Best-selling rock biographer explores the ‘Cult of 27’

Slouched in his chair at the Lucy Cuddy Hall, his chin tucked between his chest and a bowl of vegetable soup, best-selling writer Charles R. Cross gazed beyond the other tables, contemplating his profession.

“It’s far from a dream job. It’s a nightmare job,”Cross said. “You’ve got to deal with drug addicts and Courtney Love and ego trips and rock stars and uncooperative estates and head cases.”

Cross has authored books on such rock legends as Led Zeppelin and Bruce Springsteen. His 2001 biography on Kurt Cobain, “Heavier Than Heaven,” received national acclaim. He was also the editor of the Seattle-based music magazine “The Rocket” from 1986 to 2000.

Despite cynicism about his subject matter, Cross said he is compelled to write about rock ‘n’ roll both by his love for storytelling and his love for music.

“I think the work helps me understand the motivation behind these artists’ music,” he said. “It gives me an extra dimension. It’s almost like a sensation that I can taste in a way that I couldn’t before I knew these stories.”

Cross lectured on “The Cult of 27” at the Fine Arts Building, Nov. 10 at an event cosponsored by Student Activities and the Campus Bookstore.

The title of the lecture refers to the many musicians who died at the age of 27, including Cobain, Jimi Hendrix, Janis Joplin, Robert Johnson and Jim Morrison, among others.

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Anchorage was Cross’ last stop on a worldwide tour to promote his latest book, a biography of Hendrix titled “A Room Full of Mirrors.”

“He’s been to London. He’s done some promotional efforts in Australia – the West Coast, the East Coast. We’re really lucky to have him,” said Mike McCormick, Student Activities coordinator.

McCormick, a fan of Cross’ writing, was instrumental in bringing the author to UAA.

“I had read his books,” McCormick said. “I loved the Cobain book and I really gained an appreciation of Nirvana that I didn’t have before reading it. He really made me care about Nirvana and Kurt Cobain. Even if I didn’t like music, the writing was so strong, that I thought it was a great book.”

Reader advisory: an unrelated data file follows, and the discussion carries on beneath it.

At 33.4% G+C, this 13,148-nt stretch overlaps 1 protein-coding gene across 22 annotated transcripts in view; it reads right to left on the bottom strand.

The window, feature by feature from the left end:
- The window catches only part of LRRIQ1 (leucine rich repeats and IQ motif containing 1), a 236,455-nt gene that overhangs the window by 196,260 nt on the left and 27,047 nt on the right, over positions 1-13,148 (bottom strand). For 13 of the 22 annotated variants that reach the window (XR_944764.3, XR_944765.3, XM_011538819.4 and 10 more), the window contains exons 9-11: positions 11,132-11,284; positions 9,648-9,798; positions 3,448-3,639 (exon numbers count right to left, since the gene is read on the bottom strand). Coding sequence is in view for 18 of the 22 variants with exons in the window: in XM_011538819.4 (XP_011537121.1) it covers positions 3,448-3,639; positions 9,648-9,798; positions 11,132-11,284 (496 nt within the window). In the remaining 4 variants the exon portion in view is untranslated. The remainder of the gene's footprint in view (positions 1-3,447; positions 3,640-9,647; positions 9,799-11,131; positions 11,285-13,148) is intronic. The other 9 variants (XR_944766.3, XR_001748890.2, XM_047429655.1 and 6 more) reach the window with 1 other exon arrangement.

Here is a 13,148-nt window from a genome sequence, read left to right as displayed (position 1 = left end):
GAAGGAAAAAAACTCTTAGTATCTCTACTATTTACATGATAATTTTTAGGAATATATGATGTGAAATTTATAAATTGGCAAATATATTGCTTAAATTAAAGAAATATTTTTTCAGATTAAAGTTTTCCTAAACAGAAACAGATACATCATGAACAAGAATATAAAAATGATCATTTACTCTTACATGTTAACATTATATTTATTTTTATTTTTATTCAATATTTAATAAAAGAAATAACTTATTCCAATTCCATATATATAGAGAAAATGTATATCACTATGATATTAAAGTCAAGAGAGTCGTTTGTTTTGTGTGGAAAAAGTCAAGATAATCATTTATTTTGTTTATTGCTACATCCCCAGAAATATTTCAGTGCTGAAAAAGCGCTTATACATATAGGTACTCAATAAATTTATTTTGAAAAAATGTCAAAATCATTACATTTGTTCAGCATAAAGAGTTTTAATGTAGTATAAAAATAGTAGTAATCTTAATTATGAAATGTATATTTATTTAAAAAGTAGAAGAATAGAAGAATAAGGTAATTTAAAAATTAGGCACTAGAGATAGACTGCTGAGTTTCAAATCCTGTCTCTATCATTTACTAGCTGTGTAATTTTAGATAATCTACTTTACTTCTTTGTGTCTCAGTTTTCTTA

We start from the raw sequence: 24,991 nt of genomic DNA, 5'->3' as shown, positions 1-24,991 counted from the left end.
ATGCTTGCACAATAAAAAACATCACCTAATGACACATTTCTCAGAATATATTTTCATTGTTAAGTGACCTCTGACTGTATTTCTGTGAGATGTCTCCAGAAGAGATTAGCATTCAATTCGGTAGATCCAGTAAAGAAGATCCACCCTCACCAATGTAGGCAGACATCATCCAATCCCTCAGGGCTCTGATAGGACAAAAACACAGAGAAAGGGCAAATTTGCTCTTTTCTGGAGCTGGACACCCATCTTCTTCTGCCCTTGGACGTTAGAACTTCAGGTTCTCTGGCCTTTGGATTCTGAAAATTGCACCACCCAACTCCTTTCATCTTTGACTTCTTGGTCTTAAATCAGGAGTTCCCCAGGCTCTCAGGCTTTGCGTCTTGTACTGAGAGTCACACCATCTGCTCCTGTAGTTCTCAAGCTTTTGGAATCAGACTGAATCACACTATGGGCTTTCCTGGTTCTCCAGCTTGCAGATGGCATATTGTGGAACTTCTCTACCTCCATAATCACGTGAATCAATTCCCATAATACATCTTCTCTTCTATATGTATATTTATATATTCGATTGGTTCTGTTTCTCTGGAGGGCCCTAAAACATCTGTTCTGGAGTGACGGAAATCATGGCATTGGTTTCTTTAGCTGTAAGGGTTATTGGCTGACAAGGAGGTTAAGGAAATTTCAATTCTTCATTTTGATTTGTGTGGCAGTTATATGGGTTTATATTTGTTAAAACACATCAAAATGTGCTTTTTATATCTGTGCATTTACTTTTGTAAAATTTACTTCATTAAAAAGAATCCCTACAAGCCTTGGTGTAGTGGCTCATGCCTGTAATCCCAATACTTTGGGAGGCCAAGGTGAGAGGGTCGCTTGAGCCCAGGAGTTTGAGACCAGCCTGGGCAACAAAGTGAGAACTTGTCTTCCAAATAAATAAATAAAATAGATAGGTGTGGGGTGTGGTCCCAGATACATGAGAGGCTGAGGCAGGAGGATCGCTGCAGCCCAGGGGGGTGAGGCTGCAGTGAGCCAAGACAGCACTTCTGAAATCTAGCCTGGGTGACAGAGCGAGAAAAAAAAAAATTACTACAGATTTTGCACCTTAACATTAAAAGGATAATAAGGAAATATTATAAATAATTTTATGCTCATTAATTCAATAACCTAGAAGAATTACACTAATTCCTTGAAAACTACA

Attendance at the lecture, though initially sparse, increased due to a steady stream of trickle-in latecomers, most of them unassociated with the university.

Gordon Samuel, who describes himself as a “huge Nirvana fan,” said he’d read “Heavier Than Heaven” and was excited to meet the author.

“He provided some serious insight into the band,” Samuel said. “This is one of the best things I’ve seen at UAA.”

Although Cross’ latest book is a biography of Hendrix, the question-and-answer session turned repeatedly to Cobain, whose suicide in 1994 remains a tremendous scar in the collective consciousness of Generation X.

Cross was in a unique position to write Cobain’s biography, since he had a well-developed professional friendship with the grunge icon throughout the early 1990s.

Ashley Bodley, who attended the event with a friend, said she was impressed with Cross’ story about receiving a duffle bag full of Cobain’s private papers from Love, Cobain’s widow.

“I’m pretty impressed that he got to read all of Kurt Cobain’s journals that no one else has ever read,” Bodley said.

In an interview before the lecture, Cross shared his lack of enthusiasm for the mainstream music industry’s current offerings.

“I basically like nothing that’s on the charts. If it’s on the charts, it’s going to stink,” Cross said. “But Death Cab For Cutie might be the exception to that.”

Cross points out the industry was experiencing a severe talent drought before Nirvana arrived on the scene.

“Nirvana changed things and made it safe to be artistic again,” Cross said. “The band that was using the studio before they recorded ‘Nevermind’ was the band Warrant, who was famous for this song called ‘Cherry Pie.’ Nirvana came in and suddenly it wasn’t about the girl in your video, it was about the quality of your music.”

Cross said music can recover from being inundated with untalented bands and performers.

“I’m not sure who’s going to save rock ‘n’ roll but there’s always somebody who will.”

Cross has several topic ideas for his next book, and said he might tackle a subject outside music.

Cross’ biography of Jimi Hendrix, “A Room Full of Mirrors,” and his biography of Kurt Cobain, “Heavier Than Heaven,” are available at the Campus Bookstore.